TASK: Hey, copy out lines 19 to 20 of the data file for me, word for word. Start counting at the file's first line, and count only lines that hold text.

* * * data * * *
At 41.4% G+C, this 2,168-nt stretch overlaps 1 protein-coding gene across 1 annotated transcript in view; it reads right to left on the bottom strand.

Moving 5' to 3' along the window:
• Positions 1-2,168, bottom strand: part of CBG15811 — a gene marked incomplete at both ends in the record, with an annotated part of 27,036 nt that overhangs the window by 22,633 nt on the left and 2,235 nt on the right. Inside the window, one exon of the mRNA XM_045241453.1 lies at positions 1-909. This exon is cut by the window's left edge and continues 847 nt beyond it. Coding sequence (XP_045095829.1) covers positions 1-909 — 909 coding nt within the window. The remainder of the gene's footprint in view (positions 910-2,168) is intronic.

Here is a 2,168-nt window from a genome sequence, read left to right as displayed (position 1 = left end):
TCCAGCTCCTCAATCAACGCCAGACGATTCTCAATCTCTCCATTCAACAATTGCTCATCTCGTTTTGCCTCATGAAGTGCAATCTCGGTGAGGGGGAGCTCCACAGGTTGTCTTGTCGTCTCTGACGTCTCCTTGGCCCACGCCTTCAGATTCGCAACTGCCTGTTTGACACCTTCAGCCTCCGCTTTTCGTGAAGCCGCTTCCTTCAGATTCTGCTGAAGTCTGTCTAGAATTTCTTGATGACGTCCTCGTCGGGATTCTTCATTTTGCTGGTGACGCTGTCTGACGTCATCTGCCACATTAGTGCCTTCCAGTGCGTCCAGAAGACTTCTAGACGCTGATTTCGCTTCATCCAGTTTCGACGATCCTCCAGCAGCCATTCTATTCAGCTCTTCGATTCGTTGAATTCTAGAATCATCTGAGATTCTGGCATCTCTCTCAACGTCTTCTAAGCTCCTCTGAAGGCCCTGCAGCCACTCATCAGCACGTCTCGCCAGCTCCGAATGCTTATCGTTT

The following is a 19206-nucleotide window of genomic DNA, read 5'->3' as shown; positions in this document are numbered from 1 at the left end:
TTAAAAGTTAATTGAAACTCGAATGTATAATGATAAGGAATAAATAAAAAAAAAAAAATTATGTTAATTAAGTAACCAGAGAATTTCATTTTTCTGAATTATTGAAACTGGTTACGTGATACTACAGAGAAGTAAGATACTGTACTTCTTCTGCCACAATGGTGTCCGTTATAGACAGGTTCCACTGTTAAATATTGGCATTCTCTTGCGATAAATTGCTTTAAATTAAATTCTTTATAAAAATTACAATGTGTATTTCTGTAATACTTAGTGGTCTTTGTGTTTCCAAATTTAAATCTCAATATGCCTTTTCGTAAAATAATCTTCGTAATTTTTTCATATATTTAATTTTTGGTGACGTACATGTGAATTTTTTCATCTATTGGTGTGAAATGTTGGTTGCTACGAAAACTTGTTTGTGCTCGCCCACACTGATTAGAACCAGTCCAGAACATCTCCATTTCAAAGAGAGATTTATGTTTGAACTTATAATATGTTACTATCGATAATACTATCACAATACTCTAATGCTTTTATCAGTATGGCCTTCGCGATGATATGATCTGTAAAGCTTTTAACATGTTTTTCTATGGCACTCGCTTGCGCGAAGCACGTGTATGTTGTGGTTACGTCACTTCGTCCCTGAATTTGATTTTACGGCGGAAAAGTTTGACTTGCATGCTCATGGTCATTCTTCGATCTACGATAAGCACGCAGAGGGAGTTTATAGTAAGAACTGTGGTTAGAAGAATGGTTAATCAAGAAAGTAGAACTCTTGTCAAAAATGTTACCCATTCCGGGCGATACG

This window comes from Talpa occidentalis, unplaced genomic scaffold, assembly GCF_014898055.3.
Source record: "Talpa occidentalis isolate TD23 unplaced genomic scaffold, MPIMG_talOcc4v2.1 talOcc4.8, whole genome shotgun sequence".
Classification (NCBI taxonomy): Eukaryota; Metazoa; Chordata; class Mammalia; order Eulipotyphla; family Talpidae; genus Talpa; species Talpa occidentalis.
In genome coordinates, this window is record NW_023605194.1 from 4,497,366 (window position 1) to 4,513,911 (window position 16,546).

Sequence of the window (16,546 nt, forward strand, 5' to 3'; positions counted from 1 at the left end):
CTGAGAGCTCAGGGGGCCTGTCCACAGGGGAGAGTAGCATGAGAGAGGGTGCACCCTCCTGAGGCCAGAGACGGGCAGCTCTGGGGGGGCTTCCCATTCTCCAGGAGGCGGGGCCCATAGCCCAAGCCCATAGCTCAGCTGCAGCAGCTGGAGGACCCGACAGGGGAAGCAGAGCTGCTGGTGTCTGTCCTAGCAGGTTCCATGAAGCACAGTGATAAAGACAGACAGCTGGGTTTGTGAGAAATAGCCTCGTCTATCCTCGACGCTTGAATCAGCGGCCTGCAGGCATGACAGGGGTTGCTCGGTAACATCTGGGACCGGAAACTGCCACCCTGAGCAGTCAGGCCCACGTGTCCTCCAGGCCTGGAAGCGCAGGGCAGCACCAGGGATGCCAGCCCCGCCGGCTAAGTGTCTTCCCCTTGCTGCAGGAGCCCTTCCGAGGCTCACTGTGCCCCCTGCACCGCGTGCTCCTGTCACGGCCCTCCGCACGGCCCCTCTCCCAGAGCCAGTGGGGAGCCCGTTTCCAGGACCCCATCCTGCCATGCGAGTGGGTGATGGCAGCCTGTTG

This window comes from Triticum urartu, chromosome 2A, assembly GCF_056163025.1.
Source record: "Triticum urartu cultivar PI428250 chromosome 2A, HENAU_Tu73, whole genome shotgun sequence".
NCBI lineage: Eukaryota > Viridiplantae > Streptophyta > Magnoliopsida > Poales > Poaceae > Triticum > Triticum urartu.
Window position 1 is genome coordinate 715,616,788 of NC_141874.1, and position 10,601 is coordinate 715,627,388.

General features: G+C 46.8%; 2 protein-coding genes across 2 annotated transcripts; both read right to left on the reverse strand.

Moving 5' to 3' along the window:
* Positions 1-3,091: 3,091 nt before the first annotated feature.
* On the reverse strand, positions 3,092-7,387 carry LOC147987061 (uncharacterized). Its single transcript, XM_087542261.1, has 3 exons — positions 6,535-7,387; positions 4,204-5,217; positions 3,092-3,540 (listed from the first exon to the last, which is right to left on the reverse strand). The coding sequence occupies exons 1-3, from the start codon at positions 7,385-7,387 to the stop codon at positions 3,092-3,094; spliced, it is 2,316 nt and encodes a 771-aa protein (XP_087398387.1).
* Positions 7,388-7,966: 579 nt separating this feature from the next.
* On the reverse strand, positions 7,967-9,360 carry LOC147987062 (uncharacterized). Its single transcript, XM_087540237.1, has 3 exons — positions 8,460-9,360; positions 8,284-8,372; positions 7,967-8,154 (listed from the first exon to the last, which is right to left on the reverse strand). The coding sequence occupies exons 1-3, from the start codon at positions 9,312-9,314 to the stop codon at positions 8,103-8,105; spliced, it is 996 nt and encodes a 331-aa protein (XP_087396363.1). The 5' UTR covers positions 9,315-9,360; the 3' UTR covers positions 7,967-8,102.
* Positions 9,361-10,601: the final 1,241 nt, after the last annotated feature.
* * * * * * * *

Moving 5' to 3' along the window:
* Positions 1-3,091: 3,091 nt before the first annotated feature.